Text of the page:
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Why do I miss Sicily?   There are Sicilian restaurants in Rome.

Perhaps this is only an infatuation.  My first trip to Sicily was just last year, which I wrote about in FATHOM.  Maybe the island will lose its hold on me after a few more trips, or years.  We’ll see.

Like the cuisine, the art and architecture of Sicily has been influenced by the diverse cultures of its various rulers.

Every day I stopped by to see the Burial of Santa Lucia, painted by Caravaggio in 1608, located in the Santa Lucia alla Badia church. There is something very special about seeing art in the context that it was created for.

In the early 2000’s many architects and interior designers started to buy and renovate houses in the area.  I kept getting lost in little courtyards and side streets.  There was inspiration all around me and design elements that gave me some ideas for my Caribbean beach house project.

Below are a few of my favorite things:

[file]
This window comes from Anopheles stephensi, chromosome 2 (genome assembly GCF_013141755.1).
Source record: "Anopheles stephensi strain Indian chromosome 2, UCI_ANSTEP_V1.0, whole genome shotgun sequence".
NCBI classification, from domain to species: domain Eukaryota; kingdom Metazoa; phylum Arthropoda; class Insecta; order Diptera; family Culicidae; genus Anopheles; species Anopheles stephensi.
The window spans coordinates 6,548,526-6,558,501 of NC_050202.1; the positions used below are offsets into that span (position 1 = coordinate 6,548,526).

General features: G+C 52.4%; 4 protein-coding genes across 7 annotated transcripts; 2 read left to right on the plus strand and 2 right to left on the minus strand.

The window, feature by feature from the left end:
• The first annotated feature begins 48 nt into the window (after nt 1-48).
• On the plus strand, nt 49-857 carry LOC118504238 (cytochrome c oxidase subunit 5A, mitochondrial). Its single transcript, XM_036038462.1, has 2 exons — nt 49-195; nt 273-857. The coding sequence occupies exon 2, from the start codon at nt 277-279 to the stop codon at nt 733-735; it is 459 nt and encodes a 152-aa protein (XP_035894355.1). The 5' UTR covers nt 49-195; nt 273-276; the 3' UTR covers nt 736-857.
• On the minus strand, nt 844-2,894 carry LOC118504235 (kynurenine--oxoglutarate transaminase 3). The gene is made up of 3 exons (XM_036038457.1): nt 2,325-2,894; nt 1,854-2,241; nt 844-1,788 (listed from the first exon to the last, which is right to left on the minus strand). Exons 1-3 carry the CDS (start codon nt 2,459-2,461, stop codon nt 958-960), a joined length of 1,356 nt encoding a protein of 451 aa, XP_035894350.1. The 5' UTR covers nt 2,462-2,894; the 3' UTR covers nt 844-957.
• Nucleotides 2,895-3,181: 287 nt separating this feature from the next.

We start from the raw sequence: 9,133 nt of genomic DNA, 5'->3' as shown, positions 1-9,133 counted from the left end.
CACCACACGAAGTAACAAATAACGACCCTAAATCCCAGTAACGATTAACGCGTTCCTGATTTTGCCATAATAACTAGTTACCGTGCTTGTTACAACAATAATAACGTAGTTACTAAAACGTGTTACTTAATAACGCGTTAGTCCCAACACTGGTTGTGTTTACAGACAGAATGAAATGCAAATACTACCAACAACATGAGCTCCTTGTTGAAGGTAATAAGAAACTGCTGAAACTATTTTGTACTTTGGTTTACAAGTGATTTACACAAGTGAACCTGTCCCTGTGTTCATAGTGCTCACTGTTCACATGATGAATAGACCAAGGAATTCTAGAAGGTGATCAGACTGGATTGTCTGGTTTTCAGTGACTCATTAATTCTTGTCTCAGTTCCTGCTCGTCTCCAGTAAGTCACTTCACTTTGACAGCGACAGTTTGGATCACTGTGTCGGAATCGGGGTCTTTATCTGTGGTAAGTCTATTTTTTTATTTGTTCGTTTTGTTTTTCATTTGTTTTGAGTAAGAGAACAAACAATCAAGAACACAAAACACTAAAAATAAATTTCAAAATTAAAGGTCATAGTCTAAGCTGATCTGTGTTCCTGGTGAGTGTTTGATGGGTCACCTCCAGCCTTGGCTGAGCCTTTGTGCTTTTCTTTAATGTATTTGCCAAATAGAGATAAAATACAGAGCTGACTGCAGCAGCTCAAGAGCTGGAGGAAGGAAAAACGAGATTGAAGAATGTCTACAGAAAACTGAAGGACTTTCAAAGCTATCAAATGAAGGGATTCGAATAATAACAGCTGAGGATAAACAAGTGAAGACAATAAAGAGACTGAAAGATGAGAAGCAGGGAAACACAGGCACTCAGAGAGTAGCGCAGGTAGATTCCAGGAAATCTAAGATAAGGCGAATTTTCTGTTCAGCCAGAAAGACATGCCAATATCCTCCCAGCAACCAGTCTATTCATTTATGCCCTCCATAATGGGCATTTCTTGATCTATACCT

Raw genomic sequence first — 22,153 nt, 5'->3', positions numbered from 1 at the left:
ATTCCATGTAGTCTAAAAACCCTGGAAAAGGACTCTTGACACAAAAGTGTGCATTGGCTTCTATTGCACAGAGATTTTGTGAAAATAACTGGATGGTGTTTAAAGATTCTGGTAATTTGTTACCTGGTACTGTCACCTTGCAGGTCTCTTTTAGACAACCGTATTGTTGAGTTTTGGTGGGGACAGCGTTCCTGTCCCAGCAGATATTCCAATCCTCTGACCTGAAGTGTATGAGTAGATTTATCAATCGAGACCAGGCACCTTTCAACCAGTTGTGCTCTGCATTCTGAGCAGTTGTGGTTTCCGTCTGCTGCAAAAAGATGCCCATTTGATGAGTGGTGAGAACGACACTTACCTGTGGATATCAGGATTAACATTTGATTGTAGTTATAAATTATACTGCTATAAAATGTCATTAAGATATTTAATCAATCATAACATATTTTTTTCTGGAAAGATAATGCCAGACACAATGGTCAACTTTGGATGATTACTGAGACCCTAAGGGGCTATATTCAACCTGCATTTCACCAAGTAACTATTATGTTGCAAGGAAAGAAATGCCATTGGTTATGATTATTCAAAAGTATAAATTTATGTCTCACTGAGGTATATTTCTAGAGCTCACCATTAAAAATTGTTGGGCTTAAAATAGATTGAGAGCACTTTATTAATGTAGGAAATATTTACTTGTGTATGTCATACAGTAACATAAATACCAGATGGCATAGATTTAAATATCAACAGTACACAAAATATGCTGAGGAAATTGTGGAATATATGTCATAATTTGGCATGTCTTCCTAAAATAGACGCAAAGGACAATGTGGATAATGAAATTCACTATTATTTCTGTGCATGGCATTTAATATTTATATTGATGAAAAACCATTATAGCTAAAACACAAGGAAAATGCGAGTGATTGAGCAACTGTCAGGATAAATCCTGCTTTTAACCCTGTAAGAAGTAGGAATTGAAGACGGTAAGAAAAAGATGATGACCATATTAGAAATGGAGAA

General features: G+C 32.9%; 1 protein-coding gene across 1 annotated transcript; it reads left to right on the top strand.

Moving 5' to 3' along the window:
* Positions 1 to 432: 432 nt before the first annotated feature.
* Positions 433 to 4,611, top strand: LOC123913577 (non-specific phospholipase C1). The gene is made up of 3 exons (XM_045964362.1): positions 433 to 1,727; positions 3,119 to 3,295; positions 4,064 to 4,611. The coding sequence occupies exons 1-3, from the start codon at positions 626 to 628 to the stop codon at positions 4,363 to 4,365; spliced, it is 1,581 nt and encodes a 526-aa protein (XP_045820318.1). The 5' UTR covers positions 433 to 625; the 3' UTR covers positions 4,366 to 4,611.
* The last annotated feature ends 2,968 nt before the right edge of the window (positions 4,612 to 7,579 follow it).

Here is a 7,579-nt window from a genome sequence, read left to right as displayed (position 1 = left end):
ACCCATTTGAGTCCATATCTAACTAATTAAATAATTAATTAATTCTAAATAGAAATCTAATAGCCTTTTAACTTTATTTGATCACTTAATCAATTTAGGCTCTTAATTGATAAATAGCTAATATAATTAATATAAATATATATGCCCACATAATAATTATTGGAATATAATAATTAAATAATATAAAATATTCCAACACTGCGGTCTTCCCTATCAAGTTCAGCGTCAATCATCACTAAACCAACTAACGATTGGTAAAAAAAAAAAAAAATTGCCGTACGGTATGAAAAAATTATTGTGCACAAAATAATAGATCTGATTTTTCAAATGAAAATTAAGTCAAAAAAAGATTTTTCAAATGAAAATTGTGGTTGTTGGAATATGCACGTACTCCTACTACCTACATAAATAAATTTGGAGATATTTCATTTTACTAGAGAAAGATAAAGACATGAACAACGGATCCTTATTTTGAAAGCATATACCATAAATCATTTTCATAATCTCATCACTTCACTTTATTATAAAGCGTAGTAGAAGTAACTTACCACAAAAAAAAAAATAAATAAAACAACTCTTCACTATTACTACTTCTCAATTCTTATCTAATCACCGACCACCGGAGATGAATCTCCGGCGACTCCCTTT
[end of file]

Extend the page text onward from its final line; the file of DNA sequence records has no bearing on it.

How pretty is this packaging? I received a gift from this store on my birthday.  Erica’s daughter picked it out.  That five year-old has excellent taste.

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Photo: ortigiasicily.com

As someone who was raised Methodist, I’m still thrown by some of the more intense art in Catholic churches.  My childhood church had stained glass with images of things like Jesus chilling with some shepherds.

Here is the patron saint of Siracusa, Santa Lucia.

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Clever use of a satellite dish.

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Spiderman on the side of the Municipal Building representing the heroic spirit of the people. I’m trying to find out who the artist is and when the work was installed.

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Cool planter outside a house that faces the sea.

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Rome-based artist UNO and his latest installation.

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Also from Rome, Alice Pasquini.  Erica and I went to see her and UNO work on their murals. This is a school in Siracusa.

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The new and the old.

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I saw these fishing baskets all over my neighborhood.

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Love the door.

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And this gate.

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This alley showing a sliver of the sea was up the street.